Too brash? Why our clique called feminism won't accept Kim Kardashian's naked selfie

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Anna Brech
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Ask A Feminist is Stylist.co.uk's regular column tackling issues on feminism, sexism and womanhood in a real-life, 21st century context. This week, stylist.co.uk editor Anna Brech looks at how the reaction to Kim Kardashian's naked selfie has exposed a very real double standard of feminism - where a self-important clique decides what's "empowering" or "trashy" when it comes to getting naked...

It’s International Women’s Day today - a time when we should be celebrating the goddamn greatness of what it is to be female.

Instead, we’re leaping on the latest Twitter ‘spat’ between three famous women, with all the rapacious glee of a shoe-starved Carrie Bradshaw.

We’re horrified – (obvs, we’re feminists) – but we’re also delighted, because it gives us a legitimate opportunity to roll out the sly semantics of our very favourite women-on-women language.

Bette Midler “has her claws out” for Kim Kardashian West’s naked selfie, Chloe Moretz joins in the “slamming”, while a “feisty” Kimmy “unloads” on her enemies.

The whole thing plays out like a poor man’s version of Mean Girls.

And yet, really it’s just a bit sad.

It’s sad because these women feel the need to snark at each other in such a very public way. It’s sad because we can’t disguise our panting enthusiasm to amplify their dialogue on the altar of Women Get Bitchy.

And it’s sad because Kim Kardashian’s choice to get naked has exposed a very real double standard in the way we talk about ourselves as feminists.

For some people, feminism is a clique with complicated rules of belonging and behaviour.

When Amy Schumer got naked for Pirelli, we applauded it as “empowering” – because well, it was shot by Annie Leibowitz and Amy isn’t one to be braggy about her body. 

Just like Kim, Amy has aired her boobs on social media before but because she was making an educated point - she was protesting Instagram’s anti-nipple policy - again we celebrated her.

Lena Dunham pushes nudity and sexual explicitness to the forefront of her hit show Girls; something she echoes in real life with topless shoots and candid I-feel-a-bit-shit Instagram shots.

And yet we (rightly) hail her as a feminist icon

Actress Emily Ratajkowski might have been criticised for degrading women in her role in Robin Thicke’s Blurred Lines video but when she – regularly – appears naked on Instagram, she’s hailed as “body confident”.

We positively swooned when Kate Hudson bared her bottom on Instagram, in this snap posted by her stylist Sophie Lopez. She’s so classy! And athletic! And intelligent! The same rapture greeted Beyonce, when she offered up a glimpse of herself naked, baby bump in tow ("heartwarming" being the verb of choice).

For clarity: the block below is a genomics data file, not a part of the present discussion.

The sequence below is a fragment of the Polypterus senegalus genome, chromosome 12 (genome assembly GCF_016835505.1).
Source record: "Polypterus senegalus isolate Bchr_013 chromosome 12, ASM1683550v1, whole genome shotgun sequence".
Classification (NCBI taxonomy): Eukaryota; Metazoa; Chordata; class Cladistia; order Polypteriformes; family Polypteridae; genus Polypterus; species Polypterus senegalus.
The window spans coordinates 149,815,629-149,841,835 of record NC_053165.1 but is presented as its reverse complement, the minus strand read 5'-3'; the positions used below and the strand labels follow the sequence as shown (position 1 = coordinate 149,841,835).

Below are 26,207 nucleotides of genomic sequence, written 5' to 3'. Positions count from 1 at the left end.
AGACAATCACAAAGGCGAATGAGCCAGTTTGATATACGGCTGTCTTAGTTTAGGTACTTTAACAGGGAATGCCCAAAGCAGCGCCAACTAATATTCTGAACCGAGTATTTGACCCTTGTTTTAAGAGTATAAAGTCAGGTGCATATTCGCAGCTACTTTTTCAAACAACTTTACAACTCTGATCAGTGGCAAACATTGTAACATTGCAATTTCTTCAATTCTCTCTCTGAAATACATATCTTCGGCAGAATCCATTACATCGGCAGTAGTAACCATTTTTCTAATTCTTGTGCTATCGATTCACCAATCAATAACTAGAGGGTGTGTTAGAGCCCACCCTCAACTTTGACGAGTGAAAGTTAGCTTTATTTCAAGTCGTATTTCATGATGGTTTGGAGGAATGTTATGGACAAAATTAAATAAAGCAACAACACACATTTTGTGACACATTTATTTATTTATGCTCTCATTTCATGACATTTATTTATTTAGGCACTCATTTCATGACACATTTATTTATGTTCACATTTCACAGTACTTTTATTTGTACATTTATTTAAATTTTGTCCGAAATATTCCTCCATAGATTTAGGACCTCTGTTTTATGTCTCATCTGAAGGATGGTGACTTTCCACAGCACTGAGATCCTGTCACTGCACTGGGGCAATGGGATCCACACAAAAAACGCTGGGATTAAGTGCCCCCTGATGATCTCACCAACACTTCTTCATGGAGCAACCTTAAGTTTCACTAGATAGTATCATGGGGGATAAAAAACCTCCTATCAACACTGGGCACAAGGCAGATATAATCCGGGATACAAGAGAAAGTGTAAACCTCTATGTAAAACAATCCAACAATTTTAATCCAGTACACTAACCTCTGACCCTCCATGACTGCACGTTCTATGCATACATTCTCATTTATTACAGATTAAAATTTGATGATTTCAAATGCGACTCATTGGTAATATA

So why the pursed lips when it comes to Kim K?

Is she just too brash about it? Has she done it too much? Can we just not accept the fact that she has a nice body and is flaunting it – without any particular cause apart from herself?

There’s some dormant jealousy playing into the disapproval yes, but also snobbery. Kim K cut her teeth as a reality TV star, therefore she's sort of trashy, and we can’t abide her screw-you-this-is-me approach.

She should be more humble, more self-deprecating. Otherwise, her nudity falls right from liberating-empowering-celebratory into the tasteless, bad-example category we’ve designated it – and we become sanctimonious.

It’s a swift, subtle and nasty cast-off and it’s everything feminism should not be.

We don’t have the right to cast judgement on who can get naked and who can’t. Or how they should do it.

And please don’t give me the role model line. Kim Kardashian has a platform yes, but kids are exposed to a lot worse than her “shameful” tits-out confidence in this great game of life.

She isn’t saying you be me, she’s saying this is who I am and I’m not sorry. Young girls can take from that what they want, just as they do with everything else.

Today, on International Women’s Day, let’s accept that feminists come in all shapes and sizes, and in all forms of dress or undress.

We have Rosa Parks, we have Eleanor Roosevelt, we have Lena Dunham, Bette Midler and Kim Kardashian.

They’re all women doing their thing, advocating their own form of womanhood. Let’s not cut it down or decide between the “right” feminists and the bad 'uns.

Let’s just defend the concept itself, in all its inclusiveness and myriad of meaning. 

Do you agree with Anna that the reaction to Kim Kardashian's naked selfie exposes a double standard of feminism? Do we celebrate some women being naked and not others - and if so, why? Or do you think that disapproval of her is entirely justified - and is the same no matter who it is? Let us know your thoughts in the comments section below #AskAFeminist

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Anna Brech

Anna Brech is a freelance journalist and former editor for stylist.co.uk. Her six-year stint on the site saw her develop a vociferous appetite for live Analytics, feminist opinion and good-quality gin in roughly equal measure. She enjoys writing across all areas of women’s lifestyle content but has a soft spot for books and escapist travel content.